Protein shakes, protein bars, and protein powders. These seem to be the three major food groups for athletes and body builders determined to bulk up and build muscle. But is all this extra protein really necessary?
In a small 2009 study, researchers at the University of Texas (hook ‘em!) measured the muscle building rates of 34 adult volunteers (half average age 34, and half average age 68) after giving them different amounts of lean beef to eat. The scientists discovered that while a 4 oz portion of lean beef (about 30g protein) increased muscle synthesis by about 50%, additional protein intake beyond that initial 30g made no difference in muscle building in neither the young nor older adults. So if you have trouble stomaching a large chicken breast, half a dozen hard boiled eggs, and a protein shake at every meal, it looks like you’re off the hook!
^^ A standard sized salmon fillet (this one is from Seasons 52) has more than enough protein for the average adult looking to build muscle
Not only is high protein consumption (beyond 30g per meal) expensive and unnecessary, but in today’s strained food landscape, it’s also a major drain on resources. The most popular protein sources in the US are animal based, and unfortunately, the livestock industry is one of the most wasteful and excess-driven industries in food. In fact, three-quarters of the world’s agricultural land is used for livestock, yet livestock provide only 16% of the world’s calories. Because of the popularity of meat-centered meals in the US and other developed nations, so much land is being used to feed so few people.
^^ No need to upgrade to the 16-oz steak!
Considering that an 8-oz portion of steak is often labeled a petite cut, most Americans can actually afford to eat less protein at dinner (by choosing smaller cuts of meat, or incorporating meatless proteins). However, this research does suggest that it’s healthy to aim for about 30g of protein at each meal throughout the day, a level that many haven’t quite reached. Currently, many breakfast options (and even some lunch options) fall short of this protein goal. (Admittedly, my daily oatmeal bowl clocks in at only 11g protein.) However, with a little nutrition know-how, it’s easy to balance your daily protein intake. See below for the amount of protein in commonly consumed foods:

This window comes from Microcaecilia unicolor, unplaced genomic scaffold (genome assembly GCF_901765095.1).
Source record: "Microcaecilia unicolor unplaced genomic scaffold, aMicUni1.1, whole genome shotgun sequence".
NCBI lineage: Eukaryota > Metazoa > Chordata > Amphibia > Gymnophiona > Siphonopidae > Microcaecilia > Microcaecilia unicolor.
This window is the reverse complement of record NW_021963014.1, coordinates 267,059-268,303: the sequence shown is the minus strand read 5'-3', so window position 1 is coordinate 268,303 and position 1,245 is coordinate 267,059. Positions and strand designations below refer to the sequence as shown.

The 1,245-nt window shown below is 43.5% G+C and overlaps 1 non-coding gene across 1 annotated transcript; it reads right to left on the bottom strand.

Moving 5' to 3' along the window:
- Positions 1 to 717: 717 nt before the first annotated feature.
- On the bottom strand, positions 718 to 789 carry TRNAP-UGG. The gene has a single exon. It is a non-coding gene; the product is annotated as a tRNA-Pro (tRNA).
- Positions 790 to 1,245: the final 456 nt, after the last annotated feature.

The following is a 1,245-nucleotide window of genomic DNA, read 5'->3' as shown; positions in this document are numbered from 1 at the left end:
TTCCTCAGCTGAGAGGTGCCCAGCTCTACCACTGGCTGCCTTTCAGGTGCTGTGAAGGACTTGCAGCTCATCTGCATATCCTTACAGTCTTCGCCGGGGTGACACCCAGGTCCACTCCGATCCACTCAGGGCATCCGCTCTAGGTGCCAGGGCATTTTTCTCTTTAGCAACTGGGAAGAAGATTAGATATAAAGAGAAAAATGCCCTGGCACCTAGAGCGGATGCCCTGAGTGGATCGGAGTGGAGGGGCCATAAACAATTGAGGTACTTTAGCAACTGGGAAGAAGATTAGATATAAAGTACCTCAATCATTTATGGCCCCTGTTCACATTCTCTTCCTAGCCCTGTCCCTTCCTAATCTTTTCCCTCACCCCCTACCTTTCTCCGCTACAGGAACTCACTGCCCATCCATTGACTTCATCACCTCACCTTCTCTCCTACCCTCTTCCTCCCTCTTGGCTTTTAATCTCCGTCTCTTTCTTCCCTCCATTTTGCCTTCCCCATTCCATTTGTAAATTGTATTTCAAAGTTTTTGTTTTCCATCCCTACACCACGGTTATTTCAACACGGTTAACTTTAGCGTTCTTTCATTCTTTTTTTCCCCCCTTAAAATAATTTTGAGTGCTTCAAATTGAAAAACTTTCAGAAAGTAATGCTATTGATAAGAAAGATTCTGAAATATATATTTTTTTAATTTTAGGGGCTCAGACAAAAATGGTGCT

^^ Greek yogurt is an easy way to add protein at breakfast
Carnivorous Protein Sources:
- 2 oz sliced deli turkey: 13g
- 3 oz light canned tuna: 16g
- 4 oz grilled chicken breast: 24g
- 6 oz grilled salmon fillet: 34g
- 6 oz filet mignon: 40g
Vegetarian Protein Sources:
- 1 whole large egg: 6g
- 1 large egg white: 3.5g
- 12 oz skim milk: 12g
- 1 Greek yogurt cup: 14g
- 1 string cheese (part skim mozzarella) 7g
- 1 Luna Bar (chocolate peppermint stick) 8g
Vegan Protein Sources:
- 12 oz plain soy milk 9g
- 12 oz unsweetened almond milk 1.5g
- ½ cup cooked black beans 7.5g
- ½ cup cooked lentils 9g
- 2 tablespoons peanut butter: 8g
- 2 tablespoons hummus: 3g
If you’re interested in learning more about sports nutrition, I highly recommend Nancy Clark’s Sports Nutrition Guidebook. My copy from college is well worn and highlighted, and I’m not even sporty! Upon moving to Boston, I was also excited to hear Nancy Clark speak at a conference up here, as she is local to Massachusetts and does a few speaking events and workshops from time to time. For a closer look at a similar topic, check out this blog post that explores the protein RDA and how much protein we really need.
P.S. While we’re talking about protein shakes, this 2-minute marketing video from Organic Valley (“Save the Bros”) on the dangers of additives in protein shakes is pretty hilarious! It’s pushing an organic protein drink (which we now know is kind of a waste), but I love that it pokes fun at body-building bro culture, and still highlights the unnecessary chemicals in most commercial protein shakes.